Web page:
The common saying "give an inch and they'll take a mile" means:

  • Make a small concession and they'll take advantage of you. For example, I told her she could borrow the car for one day and she's been gone a week—give an inch!

It is a very old saying which originally had a differen phrasing:

  • This expression, in slightly different form, was already a proverb in John Heywood's 1546 collection, “Give him an inch and he'll take an ell,” and is so well known it is often shortened (as in the example). The use of mile dates from about 1900. (Dictionary.com)

The same expression is common also in other languages where "the arm", unlike in English, is still part of the saying:

Donnez-leur en long comme le doigt, ils en prendront long comme le bras (French)

Dale un dedo y se toma hasta el codo (Spanish)

Dai una mano e si prendono un braccio (Italian)


  • What is the origin of the saying? Was it an original English one or was is "imported" from a foreign language?

  • Why was "ell" changed to "mile" (a very different measure) around the beginning of the 20th century?


1) - the assumption that ell has fallen completely out of use does not appear to be supported by available reference: ( Ngran "take a mile vs take an ell". )

2) - idiomatic expressions don't typically rely on their literal meaning, so the need to change from ell to another common measure doesn't appear to be the only possible reason for the change.

  • 2
    The second question is easy. What's an ell? Why use a measure no-one's heard of (let alone knows how long it is)?
    – Andrew Leach
    May 14, 2016 at 14:53
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    The foreign sayings are "give him a finger, and he'll take an arm" (French), "give him a finger and he'll take a forearm" (Spanish), and "give him a hand and he'll take an arm" (Italian). Nothing about inches. May 14, 2016 at 14:56
  • 2
    @AndrewLeach - it could be, but why not a "yard" which would have been more comparable to an arm in length.
    – user66974
    May 14, 2016 at 14:57
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    @Josh61: I think your first question (what is the origin?) is an excellent question. I don't see why you expect the inch-finger and ell-forearm correspondence to have been preserved after the saying changed. May 14, 2016 at 15:12
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    An inch is in many languages a thumb, which could explain the finger / inch variations. An ell was the distance from the elbow to the tip of the fingers (hence elbow?), or the length of the (fore)arm. Sayings that exist in many different languages tend to have a common origin, often biblical. I cannot find a biblical origin for this one though...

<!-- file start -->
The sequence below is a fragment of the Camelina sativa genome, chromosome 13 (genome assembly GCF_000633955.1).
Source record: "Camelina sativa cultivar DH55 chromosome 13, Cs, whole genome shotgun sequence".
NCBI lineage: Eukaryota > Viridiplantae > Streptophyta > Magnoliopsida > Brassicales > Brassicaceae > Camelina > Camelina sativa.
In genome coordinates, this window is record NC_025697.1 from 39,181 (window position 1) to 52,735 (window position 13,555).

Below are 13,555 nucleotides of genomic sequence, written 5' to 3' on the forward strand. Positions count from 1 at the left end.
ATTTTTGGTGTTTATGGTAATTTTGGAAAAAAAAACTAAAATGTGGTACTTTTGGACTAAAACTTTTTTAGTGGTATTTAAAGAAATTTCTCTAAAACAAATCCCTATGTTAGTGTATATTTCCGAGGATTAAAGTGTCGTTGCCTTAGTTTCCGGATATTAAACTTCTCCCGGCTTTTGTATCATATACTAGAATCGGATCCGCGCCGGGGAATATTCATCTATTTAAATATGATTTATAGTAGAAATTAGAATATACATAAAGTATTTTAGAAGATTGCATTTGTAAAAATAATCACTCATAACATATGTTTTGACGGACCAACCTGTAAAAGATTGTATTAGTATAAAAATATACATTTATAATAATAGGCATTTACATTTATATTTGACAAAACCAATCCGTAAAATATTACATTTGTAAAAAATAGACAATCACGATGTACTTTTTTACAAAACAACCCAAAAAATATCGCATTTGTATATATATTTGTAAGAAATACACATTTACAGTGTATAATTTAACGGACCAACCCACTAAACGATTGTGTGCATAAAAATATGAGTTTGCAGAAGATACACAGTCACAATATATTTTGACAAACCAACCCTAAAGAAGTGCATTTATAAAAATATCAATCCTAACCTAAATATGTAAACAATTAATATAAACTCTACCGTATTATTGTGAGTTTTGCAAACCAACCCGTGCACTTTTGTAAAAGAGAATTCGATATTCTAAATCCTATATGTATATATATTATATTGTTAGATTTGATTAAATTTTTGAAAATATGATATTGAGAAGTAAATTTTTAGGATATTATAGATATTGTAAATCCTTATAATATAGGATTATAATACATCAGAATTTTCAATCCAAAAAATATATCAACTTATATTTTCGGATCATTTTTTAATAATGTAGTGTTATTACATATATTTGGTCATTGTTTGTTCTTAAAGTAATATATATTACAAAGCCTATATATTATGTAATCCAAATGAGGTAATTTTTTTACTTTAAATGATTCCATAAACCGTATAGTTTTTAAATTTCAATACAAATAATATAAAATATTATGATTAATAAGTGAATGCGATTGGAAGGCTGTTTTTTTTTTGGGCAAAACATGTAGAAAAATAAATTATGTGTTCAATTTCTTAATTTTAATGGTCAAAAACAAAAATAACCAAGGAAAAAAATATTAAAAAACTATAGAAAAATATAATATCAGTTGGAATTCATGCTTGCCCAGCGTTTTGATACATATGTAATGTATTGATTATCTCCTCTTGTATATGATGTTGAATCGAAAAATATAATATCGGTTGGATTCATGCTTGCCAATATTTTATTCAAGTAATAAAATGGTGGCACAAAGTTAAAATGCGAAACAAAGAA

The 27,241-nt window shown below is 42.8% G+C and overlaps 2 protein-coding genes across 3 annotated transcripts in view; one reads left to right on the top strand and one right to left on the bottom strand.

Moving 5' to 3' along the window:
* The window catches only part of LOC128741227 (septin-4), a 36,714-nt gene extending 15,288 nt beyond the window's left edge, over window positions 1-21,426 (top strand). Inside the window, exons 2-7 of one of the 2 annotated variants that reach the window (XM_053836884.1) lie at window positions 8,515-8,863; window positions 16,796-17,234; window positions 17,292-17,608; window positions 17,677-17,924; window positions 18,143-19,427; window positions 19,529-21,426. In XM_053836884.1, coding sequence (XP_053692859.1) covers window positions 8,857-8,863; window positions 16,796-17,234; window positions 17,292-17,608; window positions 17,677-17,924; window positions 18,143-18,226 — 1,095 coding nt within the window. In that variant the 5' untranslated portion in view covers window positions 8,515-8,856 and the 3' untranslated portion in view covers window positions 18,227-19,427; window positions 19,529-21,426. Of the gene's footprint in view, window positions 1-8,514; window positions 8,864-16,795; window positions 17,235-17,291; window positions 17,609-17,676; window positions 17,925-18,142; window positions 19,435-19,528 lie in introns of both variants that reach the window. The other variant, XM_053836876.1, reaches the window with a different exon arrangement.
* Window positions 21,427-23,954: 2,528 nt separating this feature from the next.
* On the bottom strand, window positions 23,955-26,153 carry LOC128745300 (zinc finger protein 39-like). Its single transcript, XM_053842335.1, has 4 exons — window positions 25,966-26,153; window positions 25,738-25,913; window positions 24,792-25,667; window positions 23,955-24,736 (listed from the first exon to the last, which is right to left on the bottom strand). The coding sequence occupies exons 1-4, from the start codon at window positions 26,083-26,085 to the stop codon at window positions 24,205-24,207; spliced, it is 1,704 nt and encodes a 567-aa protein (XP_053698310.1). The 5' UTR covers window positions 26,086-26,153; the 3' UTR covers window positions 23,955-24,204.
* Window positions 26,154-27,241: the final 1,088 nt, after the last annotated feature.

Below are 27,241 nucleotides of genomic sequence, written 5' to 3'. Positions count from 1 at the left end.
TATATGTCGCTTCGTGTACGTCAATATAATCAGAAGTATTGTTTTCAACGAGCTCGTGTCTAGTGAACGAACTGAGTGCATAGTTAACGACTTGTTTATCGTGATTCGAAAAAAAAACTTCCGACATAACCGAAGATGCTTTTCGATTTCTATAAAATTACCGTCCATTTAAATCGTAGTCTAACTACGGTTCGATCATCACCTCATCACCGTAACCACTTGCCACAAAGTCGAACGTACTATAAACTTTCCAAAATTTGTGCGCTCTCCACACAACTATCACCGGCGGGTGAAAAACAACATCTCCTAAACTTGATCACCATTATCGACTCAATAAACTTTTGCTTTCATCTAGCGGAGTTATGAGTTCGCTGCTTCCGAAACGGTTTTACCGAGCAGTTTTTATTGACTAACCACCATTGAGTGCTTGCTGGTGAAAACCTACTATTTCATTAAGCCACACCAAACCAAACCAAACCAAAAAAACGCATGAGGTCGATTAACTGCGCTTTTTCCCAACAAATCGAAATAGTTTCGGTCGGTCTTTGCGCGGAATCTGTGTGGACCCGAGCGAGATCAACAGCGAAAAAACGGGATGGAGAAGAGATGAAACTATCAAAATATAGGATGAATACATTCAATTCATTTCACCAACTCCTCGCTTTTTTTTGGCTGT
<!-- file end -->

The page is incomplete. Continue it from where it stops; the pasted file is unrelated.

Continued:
– oerkelens
    May 14, 2016 at 15:13

2 Answers 2


As Peter Shor commented, the foreign expressions are all related explicitly to parts of the body:

"give him a finger, and he'll take an arm" (French),
"give him a finger and he'll take a forearm" (Spanish), and
"give him a hand and he'll take an arm" (Italian).

While "inch" may be about a thumb's-width*, it's a unit of length, so "ell" needs to be replaced with a unit of length, and "mile" has a suitable element of hyperbole. The continental expressions are parts of the body, so the hyperbole is body-related too, rather than explicitly distance-related. That is, the comparison must be within a single class.

"Yard" would certainly have a been a contender to replace an obsolete comparison, but since there is a more hyperbolic word in the same class, mile, why not use that?

*Edward II defined the inch in terms of three barley-corns laid end-to-end, so even the thumb isn't really relevant here.


I don't know where the phrase came from, but the reason for the change from "ell" to "mile" is obvious: the word ell had fallen completely out of use.

In fact, the last time I saw it used was in the early 1970's, describing this exact expression in an story from the 17th century: the Earl of Donegal was attempting to get control of an "inch", a Gaelic word for a freshwater island, and a political opponent wisecracked, "Give him an inch and he'll take an ell." After the Earl won the struggle and gained title to the inch, he rubbed it in by changing the spelling of his title to "Earl of Donegall" -- taking an l.

The story is probably apocryphal, but the county and the peerage are spelled differently for some reason.

  • Brad Howard comments that the ell version occurs "in Verne’s ‘Journey to the Center of the Earth,’ in chapter 20, where the Professor, Henry & Hans are trying to get to the subterranean river through a wall of granite. The worry is that as they are pick-axing away at the wall to get to the much-needed water, that the river, “having gained an inch would take an ell,” and come rushing catastrophically through the new opening. This quote dates from mid- to late-1800’s." Sep 17, 2018 at 12:19

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